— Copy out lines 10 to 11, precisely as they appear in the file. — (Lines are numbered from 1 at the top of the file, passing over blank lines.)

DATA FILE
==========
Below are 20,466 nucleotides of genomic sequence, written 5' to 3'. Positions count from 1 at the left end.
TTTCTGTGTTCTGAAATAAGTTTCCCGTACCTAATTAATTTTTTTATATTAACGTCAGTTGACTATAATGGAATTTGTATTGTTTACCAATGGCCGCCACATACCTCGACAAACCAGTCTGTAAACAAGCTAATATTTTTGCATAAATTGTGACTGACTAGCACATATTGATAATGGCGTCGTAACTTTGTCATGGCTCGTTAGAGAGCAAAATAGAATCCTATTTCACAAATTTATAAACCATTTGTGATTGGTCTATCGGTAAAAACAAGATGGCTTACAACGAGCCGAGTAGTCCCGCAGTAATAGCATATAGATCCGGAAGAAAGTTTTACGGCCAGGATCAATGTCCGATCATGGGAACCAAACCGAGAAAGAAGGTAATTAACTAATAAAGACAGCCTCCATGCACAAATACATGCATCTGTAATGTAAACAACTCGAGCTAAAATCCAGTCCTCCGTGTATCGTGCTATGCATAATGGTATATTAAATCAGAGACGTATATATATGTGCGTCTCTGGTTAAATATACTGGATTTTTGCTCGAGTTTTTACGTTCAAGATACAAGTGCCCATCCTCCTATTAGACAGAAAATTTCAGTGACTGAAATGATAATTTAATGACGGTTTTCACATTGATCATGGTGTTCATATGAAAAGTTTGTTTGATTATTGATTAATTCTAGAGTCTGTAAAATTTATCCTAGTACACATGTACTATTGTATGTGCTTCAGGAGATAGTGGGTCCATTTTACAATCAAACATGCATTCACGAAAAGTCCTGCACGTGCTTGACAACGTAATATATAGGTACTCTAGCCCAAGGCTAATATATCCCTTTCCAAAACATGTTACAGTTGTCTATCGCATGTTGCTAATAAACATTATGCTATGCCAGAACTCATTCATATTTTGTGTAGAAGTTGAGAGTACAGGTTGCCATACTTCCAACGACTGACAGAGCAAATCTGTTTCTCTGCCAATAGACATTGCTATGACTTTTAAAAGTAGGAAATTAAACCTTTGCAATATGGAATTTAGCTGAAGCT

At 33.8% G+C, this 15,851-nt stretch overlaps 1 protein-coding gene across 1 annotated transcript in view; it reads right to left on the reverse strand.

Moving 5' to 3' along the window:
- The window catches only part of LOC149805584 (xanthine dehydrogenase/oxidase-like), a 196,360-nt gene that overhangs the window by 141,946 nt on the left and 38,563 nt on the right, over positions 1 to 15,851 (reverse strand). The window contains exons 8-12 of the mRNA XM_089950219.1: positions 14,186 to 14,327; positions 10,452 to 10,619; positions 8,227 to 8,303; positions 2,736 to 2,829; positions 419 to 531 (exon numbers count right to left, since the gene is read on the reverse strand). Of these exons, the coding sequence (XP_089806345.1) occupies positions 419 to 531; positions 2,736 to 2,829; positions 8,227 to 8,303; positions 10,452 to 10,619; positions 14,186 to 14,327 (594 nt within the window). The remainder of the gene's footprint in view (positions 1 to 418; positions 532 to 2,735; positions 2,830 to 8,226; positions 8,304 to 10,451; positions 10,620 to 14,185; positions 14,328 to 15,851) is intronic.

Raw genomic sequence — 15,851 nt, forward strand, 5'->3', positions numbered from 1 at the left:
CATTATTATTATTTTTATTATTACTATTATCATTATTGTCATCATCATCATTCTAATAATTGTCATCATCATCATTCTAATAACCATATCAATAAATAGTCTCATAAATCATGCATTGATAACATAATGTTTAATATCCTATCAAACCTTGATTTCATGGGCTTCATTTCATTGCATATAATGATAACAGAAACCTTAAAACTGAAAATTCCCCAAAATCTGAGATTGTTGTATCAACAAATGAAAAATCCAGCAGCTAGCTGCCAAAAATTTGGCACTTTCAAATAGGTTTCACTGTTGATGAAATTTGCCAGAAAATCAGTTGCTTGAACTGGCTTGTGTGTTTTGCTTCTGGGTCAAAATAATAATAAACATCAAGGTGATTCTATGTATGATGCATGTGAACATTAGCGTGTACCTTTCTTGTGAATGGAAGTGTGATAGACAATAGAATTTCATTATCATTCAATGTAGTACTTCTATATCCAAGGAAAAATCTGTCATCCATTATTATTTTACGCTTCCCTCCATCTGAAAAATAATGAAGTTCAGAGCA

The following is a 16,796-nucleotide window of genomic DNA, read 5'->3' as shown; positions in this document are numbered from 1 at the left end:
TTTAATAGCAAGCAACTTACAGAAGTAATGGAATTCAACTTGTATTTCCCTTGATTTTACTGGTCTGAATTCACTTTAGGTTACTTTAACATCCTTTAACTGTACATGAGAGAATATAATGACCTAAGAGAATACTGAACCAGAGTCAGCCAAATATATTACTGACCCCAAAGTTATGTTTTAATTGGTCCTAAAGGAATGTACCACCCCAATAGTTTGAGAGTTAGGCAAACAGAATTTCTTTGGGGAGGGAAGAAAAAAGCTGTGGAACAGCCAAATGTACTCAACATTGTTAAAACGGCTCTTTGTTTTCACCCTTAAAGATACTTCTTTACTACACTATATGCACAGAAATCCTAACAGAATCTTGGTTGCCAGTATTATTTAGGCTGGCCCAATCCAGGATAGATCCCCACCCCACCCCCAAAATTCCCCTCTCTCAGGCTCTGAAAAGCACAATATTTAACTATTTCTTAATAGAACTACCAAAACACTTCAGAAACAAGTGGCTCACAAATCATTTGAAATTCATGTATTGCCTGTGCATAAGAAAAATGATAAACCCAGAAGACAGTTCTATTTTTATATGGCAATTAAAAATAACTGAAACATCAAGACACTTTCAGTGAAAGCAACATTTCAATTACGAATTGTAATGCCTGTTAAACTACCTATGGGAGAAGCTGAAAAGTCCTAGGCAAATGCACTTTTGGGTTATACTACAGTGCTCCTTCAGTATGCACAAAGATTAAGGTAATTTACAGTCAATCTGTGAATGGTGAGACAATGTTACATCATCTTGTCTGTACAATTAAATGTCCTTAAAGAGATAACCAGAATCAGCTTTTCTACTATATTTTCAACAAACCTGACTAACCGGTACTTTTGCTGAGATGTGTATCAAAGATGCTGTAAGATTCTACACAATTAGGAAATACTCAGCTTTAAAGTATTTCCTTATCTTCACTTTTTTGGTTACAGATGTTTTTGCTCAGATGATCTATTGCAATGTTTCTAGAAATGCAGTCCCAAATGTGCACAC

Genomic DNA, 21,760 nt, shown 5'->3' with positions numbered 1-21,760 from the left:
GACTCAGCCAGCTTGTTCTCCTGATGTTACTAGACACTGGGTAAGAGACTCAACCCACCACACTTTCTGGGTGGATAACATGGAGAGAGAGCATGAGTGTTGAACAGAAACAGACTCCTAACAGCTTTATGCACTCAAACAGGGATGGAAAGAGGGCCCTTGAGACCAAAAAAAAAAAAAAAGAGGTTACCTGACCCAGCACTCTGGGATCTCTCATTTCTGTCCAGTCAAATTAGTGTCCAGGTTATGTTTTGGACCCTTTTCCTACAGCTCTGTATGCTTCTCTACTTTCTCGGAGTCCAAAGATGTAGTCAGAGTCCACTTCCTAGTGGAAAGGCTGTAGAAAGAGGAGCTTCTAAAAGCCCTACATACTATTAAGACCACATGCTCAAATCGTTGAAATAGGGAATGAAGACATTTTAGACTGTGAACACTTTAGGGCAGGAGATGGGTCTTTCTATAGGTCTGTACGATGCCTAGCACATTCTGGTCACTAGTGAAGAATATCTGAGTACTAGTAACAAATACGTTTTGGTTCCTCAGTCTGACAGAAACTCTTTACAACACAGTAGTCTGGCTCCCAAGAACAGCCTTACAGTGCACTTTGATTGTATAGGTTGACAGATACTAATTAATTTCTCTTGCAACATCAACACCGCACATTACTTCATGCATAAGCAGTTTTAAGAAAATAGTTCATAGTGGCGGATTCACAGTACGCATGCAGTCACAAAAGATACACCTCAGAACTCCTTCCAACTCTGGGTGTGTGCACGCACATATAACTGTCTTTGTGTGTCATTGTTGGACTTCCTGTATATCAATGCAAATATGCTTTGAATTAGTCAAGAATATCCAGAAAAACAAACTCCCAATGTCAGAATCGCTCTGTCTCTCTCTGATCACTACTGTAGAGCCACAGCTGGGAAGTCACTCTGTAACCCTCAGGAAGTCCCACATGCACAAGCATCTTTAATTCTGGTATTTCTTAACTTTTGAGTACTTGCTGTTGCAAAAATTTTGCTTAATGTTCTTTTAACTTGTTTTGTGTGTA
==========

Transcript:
Genomic DNA, 21,760 nt, shown 5'->3' with positions numbered 1-21,760 from the left:
GACTCAGCCAGCTTGTTCTCCTGATGTTACTAGACACTGGGTAAGAGACTCAACCCACCACACTTTCTGGGTGGATAACATGGAGAGAGAGCATGAGTGTTGAACAGAAACAGACTCCTAACAGCTTTATGCACTCAAACAGGGATGGAAAGAGGGCCCTTGAGACCAAAAAAAAAAAAAAAGAGGTTACCTGACCCAGCACTCTGGGATCTCTCATTTCTGTCCAGTCAAATTAGTGTCCAGGTTATGTTTTGGACCCTTTTCCTACAGCTCTGTATGCTTCTCTACTTTCTCGGAGTCCAAAGATGTAGTCAGAGTCCACTTCCTAGTGGAAAGGCTGTAGAAAGAGGAGCTTCTAAAAGCCCTACATACTATTAAGACCACATGCTCAAATCGTTGAAATAGGGAATGAAGACATTTTAGACTGTGAACACTTTAGGGCAGGAGATGGGTCTTTCTATAGGTCTGTACGATGCCTAGCACATTCTGGTCACTAGTGAAGAATATCTGAGTACTAGTAACAAATACGTTTTGGTTCCTCAGTCTGACAGAAACTCTTTACAACACAGTAGTCTGGCTCCCAAGAACAGCCTTACAGTGCACTTTGATTGTATAGGTTGACAGATACTAATTAATTTCTCTTGCAACATCAACACCGCACATTACTTCATGCATAAGCAGTTTTAAGAAAATAGTTCATAGTGGCGGATTCACAGTACGCATGCAGTCACAAAAGATACACCTCAGAACTCCTTCCAACTCTGGGTGTGTGCACGCACATATAACTGTCTTTGTGTGTCATTGTTGGACTTCCTGTATATCAATGCAAATATGCTTTGAATTAGTCAAGAATATCCAGAAAAACAAACTCCCAATGTCAGAATCGCTCTGTCTCTCTCTGATCACTACTGTAGAGCCACAGCTGGGAAGTCACTCTGTAACCCTCAGGAAGTCCCACATGCACAAGCATCTTTAATTCTGGTATTTCTTAACTTTTGAGTACTTGCTGTTGCAAAAATTTTGCTTAATGTTCTTTTAACTTGTTTTGTGTGTA